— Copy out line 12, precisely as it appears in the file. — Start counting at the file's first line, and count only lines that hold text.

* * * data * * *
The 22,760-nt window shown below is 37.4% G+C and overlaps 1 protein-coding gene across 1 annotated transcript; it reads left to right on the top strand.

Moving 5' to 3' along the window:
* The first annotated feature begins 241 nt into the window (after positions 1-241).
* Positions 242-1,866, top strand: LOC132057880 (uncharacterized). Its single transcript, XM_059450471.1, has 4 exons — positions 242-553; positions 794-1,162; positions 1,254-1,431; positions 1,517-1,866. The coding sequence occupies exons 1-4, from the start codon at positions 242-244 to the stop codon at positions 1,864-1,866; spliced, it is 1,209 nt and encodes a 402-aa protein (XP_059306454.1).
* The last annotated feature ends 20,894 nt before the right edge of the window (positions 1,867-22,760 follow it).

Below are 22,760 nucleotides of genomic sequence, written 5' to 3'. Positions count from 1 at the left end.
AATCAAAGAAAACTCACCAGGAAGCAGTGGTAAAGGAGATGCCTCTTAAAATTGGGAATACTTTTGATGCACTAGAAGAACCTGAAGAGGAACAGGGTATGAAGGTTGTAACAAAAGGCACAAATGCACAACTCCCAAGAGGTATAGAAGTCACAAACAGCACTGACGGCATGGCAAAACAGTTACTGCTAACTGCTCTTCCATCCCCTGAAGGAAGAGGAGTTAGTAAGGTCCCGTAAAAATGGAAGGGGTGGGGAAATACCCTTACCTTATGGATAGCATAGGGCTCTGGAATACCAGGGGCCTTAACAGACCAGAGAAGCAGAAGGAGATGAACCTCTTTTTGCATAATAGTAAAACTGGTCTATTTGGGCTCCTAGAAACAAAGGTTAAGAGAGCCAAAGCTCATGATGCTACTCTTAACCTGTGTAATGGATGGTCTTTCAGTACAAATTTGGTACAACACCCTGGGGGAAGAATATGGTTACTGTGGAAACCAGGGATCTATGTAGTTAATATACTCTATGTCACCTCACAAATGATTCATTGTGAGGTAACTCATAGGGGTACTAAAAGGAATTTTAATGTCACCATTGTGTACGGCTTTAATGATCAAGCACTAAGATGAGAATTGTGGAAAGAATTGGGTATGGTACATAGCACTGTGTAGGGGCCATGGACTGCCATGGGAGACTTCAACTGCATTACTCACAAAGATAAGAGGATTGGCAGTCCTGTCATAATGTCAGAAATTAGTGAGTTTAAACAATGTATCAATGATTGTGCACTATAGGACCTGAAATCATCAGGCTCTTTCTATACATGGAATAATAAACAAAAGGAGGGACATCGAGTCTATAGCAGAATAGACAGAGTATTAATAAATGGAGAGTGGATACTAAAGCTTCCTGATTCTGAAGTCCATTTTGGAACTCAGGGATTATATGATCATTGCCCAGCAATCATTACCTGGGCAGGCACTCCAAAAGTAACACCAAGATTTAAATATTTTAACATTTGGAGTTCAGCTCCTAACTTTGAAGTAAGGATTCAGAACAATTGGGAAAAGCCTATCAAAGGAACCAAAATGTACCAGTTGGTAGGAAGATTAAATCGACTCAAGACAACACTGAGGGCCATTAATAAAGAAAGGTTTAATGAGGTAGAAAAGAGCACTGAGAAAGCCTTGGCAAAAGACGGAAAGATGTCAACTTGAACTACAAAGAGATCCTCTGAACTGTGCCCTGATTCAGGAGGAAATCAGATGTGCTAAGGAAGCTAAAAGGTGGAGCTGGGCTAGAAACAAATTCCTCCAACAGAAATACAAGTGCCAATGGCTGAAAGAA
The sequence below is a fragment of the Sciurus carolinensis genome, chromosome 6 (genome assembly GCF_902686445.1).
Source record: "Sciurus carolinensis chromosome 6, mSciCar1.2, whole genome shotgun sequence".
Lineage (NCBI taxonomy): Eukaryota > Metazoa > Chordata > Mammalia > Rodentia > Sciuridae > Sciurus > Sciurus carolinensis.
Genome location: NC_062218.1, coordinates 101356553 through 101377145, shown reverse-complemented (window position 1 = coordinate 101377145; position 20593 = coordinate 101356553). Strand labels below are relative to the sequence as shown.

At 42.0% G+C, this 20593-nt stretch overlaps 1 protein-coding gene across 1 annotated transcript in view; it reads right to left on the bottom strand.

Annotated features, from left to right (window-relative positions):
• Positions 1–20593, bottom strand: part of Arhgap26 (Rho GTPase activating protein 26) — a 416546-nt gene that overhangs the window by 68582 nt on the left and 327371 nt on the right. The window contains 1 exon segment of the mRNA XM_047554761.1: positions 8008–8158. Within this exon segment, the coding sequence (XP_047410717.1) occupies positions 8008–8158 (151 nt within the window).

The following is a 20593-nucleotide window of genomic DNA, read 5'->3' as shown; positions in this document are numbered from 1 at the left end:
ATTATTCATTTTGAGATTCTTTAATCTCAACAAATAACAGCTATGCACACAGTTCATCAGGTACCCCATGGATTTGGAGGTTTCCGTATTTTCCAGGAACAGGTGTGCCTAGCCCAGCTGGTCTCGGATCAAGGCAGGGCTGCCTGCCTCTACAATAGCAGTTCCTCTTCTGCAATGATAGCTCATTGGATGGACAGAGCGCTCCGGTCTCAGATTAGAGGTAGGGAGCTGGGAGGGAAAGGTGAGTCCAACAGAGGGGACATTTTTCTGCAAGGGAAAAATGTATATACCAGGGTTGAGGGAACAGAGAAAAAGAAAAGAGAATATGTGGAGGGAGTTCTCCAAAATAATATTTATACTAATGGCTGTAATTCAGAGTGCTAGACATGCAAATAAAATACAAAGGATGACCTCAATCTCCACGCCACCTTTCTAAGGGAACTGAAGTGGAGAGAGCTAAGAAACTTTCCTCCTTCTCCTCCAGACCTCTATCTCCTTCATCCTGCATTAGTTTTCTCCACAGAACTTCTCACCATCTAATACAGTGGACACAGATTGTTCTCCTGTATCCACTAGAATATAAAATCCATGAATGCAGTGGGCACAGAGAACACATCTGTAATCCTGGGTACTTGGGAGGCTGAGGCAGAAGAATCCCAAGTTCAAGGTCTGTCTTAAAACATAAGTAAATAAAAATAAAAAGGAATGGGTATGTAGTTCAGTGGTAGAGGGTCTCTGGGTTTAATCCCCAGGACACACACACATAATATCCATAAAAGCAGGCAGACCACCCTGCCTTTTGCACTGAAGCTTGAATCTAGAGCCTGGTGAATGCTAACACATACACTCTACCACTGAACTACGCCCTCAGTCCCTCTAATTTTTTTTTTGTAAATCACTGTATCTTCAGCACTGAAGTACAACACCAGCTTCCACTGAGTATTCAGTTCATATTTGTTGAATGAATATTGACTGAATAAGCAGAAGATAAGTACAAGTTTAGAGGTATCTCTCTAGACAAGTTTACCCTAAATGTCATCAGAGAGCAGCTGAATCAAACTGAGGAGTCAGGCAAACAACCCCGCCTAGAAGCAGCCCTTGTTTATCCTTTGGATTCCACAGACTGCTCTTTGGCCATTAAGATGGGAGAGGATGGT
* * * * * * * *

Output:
At 42.0% G+C, this 20593-nt stretch overlaps 1 protein-coding gene across 1 annotated transcript in view; it reads right to left on the bottom strand.